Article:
As a result, many Gen-Xers have been in the same position for quite a while, butting up against the Gray Ceiling, a stagnating phenomenon that leaves us wondering how to grow when advancement isn't coming soon. To boot, millenials aren't helping our cause. Some suggest that they're more loyal to employers than their parents or Gen-X have been. Either way, in carving out an advancing career path, Gen-Xers have to get creative and hustle for temporary projects, new assignments, opportunities at remote locations and, yes, even opportunities at new companies.
4. Overcoming the trust deficit
In 1988 Peter Drucker, groundbreaking management scholar, wrote, "The final requirement of effective leadership is to earn trust. Otherwise there won't be any followers--and the only definition of a leader is someone who has followers." For our fellow Gen-Xers, trust and the workplace don't really go hand in hand. We've come of age in a volatile corporate climate, watching some of the largest corporate scandals and takedowns in American history. According to a Maritz Poll released earlier this year, "Employees' trust toward their workplace has taken a severe hit, with employees across all industry segments citing a lack of trust in not only senior leaders, but direct managers and co-workers as well."
Similarly, the IRS reports that prosecution recommendations regarding corporate fraud have increased each of the past three years, and a recent Gallup poll shows that only 11 percent of respondents have a Great Deal or Quite A Lot of confidence in big business. In fact, according to the 2010 Trust Index, the United States as a whole ranks 19th in the world in trust, falling behind Iraq, China and Saudi Arabia. This lack of trust makes for a bewildering work environment. As a generation, we don't trust the people around us; and perhaps there's good reason not too. But as Drucker suggests, regardless of whether we're following or leading, we have to figure out ways to move past mistrust.
5. Tech comfort zone
Once again, Gen-Xers find ourselves in the middle of a befuddling reality. As we work to navigate our careers, we notice the divide between our upbringing and those of the baby boomers and millennials. We all know how comfy these newbies are with gadgets. Growing up with video-game systems, cell phones, computers and the Internet, they're the most eager generation to embrace technology and are setting the bar for its use. Even the American Library Association (ALA) has weighed in, contrasting their preference for Google and instant messaging with the baby boomers' interest in Business Week and USA Today. (Sadly, the ALA doesn't give Gen-Xers any love, simply stating they "don't read as much," "prefer fewer words" and look to "visual stimulation." See what an upbringing without J. K. Rowling and the dawn of commercialized cable television will do!)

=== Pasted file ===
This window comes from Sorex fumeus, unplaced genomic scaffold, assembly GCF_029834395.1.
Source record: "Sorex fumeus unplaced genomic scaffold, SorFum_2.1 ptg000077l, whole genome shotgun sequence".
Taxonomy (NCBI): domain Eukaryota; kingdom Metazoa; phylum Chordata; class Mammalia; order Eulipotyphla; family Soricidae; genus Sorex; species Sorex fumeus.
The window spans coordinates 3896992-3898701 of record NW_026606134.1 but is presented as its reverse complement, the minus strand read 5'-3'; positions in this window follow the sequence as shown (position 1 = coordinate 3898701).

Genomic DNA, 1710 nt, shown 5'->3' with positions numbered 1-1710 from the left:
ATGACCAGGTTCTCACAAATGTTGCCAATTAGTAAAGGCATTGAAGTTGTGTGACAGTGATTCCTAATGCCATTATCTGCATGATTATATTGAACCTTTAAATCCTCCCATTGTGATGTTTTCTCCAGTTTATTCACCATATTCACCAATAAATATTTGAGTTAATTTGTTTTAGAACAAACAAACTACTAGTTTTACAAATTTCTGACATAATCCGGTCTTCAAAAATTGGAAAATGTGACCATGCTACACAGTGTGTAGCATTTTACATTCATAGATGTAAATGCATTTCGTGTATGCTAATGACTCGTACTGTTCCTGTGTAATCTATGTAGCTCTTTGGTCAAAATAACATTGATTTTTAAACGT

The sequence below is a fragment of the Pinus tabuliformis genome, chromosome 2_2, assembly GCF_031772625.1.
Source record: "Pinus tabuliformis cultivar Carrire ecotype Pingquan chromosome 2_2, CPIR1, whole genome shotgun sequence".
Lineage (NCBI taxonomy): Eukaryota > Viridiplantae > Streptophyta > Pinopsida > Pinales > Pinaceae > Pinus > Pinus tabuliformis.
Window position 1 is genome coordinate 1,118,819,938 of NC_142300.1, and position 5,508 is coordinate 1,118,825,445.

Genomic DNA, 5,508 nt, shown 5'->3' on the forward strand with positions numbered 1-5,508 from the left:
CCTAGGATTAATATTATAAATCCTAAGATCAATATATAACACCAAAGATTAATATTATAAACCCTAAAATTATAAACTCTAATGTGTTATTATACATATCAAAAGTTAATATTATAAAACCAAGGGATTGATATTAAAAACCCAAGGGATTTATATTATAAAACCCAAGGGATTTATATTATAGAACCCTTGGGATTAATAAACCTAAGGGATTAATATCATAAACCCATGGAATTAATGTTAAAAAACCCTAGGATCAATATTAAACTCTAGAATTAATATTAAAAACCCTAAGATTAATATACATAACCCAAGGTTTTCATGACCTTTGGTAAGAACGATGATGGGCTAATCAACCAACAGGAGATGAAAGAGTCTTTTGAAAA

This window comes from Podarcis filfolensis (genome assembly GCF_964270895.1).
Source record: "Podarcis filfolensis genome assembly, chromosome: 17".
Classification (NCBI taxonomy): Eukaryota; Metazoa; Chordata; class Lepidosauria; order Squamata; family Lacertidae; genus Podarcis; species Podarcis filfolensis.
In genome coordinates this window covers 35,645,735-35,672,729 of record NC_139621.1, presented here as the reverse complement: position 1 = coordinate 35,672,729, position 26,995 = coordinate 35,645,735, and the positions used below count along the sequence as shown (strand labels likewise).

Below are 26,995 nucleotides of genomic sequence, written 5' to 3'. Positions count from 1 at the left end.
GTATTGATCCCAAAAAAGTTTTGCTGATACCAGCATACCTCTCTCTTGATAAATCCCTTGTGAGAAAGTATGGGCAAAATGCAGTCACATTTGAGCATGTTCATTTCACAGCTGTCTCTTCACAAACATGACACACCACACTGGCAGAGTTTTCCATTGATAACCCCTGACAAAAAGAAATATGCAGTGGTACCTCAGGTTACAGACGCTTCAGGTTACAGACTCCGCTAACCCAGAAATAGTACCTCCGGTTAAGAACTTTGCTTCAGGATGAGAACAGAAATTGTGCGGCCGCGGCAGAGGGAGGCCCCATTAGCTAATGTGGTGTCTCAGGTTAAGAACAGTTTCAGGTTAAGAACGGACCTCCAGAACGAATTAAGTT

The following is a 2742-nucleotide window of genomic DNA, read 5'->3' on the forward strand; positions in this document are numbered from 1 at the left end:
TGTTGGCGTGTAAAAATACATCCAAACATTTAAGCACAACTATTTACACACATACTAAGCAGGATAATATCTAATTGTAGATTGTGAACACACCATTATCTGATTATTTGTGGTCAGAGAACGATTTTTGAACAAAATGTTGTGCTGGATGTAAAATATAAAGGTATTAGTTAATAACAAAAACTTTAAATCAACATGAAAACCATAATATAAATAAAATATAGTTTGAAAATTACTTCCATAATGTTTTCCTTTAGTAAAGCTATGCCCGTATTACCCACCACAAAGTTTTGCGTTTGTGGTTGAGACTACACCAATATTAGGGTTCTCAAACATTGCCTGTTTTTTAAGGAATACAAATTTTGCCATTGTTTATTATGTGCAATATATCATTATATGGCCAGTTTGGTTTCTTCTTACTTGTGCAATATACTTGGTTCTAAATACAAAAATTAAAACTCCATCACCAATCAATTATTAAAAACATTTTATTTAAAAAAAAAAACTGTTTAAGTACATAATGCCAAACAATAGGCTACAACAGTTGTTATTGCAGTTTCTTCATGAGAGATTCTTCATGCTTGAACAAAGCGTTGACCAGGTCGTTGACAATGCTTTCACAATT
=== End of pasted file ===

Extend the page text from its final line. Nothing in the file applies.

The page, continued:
The downside to the youngsters' tech savvy, according to The 2009 National Business Ethics Survey, is that they're more likely to be okay with writing negatively online about their companies, as well as with holding onto confidential documents. In a world where information is fast and loose, they don't discriminate.
Given that baby boomers tend to play things a little closer to the vest, Gen-Xers are best positioned to bridge both worlds. Gen-Xers understand how the boomers can be so perplexed by the new crop of workers, always connected to their mobile devices and social networks. We also get the millennials' confusion at the workaholic tendencies of their boomer counterparts, who sometimes don't seem to have lives outside of the office.
Extending Stewart's analogy, the Gen-X fate may be for us to become the all-important traffic cops, assuming responsibility for brokering between the generations on either side of us to keep this traffic moving along. The only question left is, what's our whistle?
Joe Frontiera and Dan Leidl
November 1, 2010; 3:02 PM ET